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The Cross of Sacrifice, part of the Women's War Memorial, stands opposite St Peter's Cathedral in the Pennington Gardens. The memorial was first unveiled in 1922, after a subscription started in 1919 by the Women's War Memorial Committee. Funds for the Cross were contributed entirely by 'the women of South Australia'. It is a replica of the Cross of Sacrifice, designed by Sir Reginald Bloomfield and erected in Commonwealth war cemeteries consisting of forty graves or more. 

Plans for a commemorative site

Miss Ethel Wyatt, Joint Hon. Secretary Trench Comforts Fund, League of Loyal Women, is credited with the idea for a memorial to honour the South Australian men who died in the First World War, then referred to as the 'Great War'. The Lady Mayoress, Mrs Elizabeth Glover, called a public meeting on 12 March 1919 to set up the Women's War Memorial Committee with the aim of inspiring as many women in South Australia as possible to donate. They eventually raised over £3 000 from around 10 000 subscribers. 

The Governor, Sir Archibald Weigall, officially laid the foundation stone on 4 August 1920 and women attending the ceremony laid violets on the stone. The Adelaide Observer reporting on the event wrote:

South Australia's patriotic women have fittingly crowned their war work. Ten thousand of them contributed to the creation of a memorial to the men who died on the fields of war to save their country. That memorial has taken the form of a cross, similar to the war crosses which stand sentinel over the graves of Australian soldiers in France and Belgium. (The Observer, 7 August 1920)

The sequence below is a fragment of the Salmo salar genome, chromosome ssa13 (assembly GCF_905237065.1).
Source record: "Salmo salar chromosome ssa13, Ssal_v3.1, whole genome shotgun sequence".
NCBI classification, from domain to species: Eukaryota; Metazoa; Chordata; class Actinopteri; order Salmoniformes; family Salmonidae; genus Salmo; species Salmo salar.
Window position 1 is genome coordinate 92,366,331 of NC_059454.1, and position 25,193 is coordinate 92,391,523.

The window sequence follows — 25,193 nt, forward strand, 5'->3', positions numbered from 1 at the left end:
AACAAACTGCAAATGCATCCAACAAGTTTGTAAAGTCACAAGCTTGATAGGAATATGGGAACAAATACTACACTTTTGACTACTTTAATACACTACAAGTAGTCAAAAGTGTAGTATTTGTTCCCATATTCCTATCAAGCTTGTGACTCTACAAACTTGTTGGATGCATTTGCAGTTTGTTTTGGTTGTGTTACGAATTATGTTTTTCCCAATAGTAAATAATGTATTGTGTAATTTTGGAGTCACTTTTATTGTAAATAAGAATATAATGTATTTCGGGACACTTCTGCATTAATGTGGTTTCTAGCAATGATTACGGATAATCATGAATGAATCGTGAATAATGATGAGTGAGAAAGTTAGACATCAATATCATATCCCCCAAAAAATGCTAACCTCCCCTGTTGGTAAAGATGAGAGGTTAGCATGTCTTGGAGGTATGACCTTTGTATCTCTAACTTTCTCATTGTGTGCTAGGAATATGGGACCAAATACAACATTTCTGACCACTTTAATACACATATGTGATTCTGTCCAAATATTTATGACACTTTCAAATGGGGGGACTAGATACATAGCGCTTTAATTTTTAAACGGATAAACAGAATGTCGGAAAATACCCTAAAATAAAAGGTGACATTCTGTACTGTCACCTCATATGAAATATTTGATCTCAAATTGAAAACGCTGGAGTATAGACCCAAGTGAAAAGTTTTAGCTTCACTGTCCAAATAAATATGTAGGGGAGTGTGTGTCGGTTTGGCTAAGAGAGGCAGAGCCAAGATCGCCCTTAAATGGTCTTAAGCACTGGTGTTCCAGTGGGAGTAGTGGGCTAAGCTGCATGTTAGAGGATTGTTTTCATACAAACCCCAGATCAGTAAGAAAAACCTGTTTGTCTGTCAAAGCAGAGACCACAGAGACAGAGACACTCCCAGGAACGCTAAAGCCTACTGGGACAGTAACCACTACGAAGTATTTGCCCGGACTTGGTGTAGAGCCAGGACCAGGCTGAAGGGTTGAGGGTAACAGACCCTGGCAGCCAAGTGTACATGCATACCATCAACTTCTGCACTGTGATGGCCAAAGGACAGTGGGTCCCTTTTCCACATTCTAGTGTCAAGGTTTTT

It was almost another two years before the Memorial was finished.  

 

The Unveiling

The cross was officially unveiled on Anzac Day 1922. Hundreds of women gathered at the Soldiers' War Memorial (now called the South African War Memorial) and marched from there to the ceremony at the Cross of Sacrifice. During this procession the Salvation Army Band played 'inspiriting music'. The annual servicemen's parade also finished at the new memorial; there was a religious service with representatives of every Christian denomination, and Brigadier General Leane led the unveiling. Thousands of people were reported to have attended the ceremony. Hymns were sung, the Last Post and National Anthem played, and the activities concluded with the attending women laying flowers at the base of the memorial. 

Following the ceremony the Chronicle published a glowing account of the construction and unveiling, describing the memorial:

Erected in a quiet corner of the beautiful gardens which stretch from the Torrens northward to Pennington-terrace, and just south of that thoroughfare, on the eastern side of King William-road, is a magnificent memorial, the outward and visible evidence of the love enshrined in the heart of every mother, wife, sister, and sweetheart for those who fell in freedom's cause. (The Chronicle, 29 April 1929)

The Memorial

The Cross of Sacrifice stands at one end of a long, avenue-like garden, with a Stone of Remembrance (added in 1923) positioned at the opposite end. Together with the Garden of Memory, also in the shape of a cross, they form what is referred to as the Women's War Memorial.  

The site was chosen for the space it allowed, with the idea of creating an atmosphere of 'peace and reverence'. This was after Herbert Baker, an architect who helped to plan Commonwealth cemeteries in France, advised the committee that a site in front of the Art Gallery was not suitable.  

The Cross of Sacrifice was designed by architect Sir Alfred Wells and built by Walter Torode of Unley. It is made of Tea Tree Gully stone sourced from the St Peter's College quarry.  

The original inscription for the Cross of Sacrifice  was replaced in 1965 by a plaque which reads:

TO THE GLORY OF GOD

AND THE IMPERISHABLE MEMORY

OF THE MEN WHO GAVE THEIR LIVES

IN THE GREAT WAR 1914-1920

THE TRIBUTE OF THE WOMEN OF SOUTH AUSTRALIA

THIS PLAQUE REPLACES THE ORIGINAL INSCRIPTION

ON THIS CROSS OF SACRIFICE

AND IS DEDICATED TO THE MEMORY OF ALL

WHO PAID THE SUPREME SACRIFICE

IN TIME OF WAR.

"THEIR NAME LIVETH FOR EVERMORE"

ANZAC DAY 1965

By Catherine Manning, History SA

Uploaded 25 February 2015

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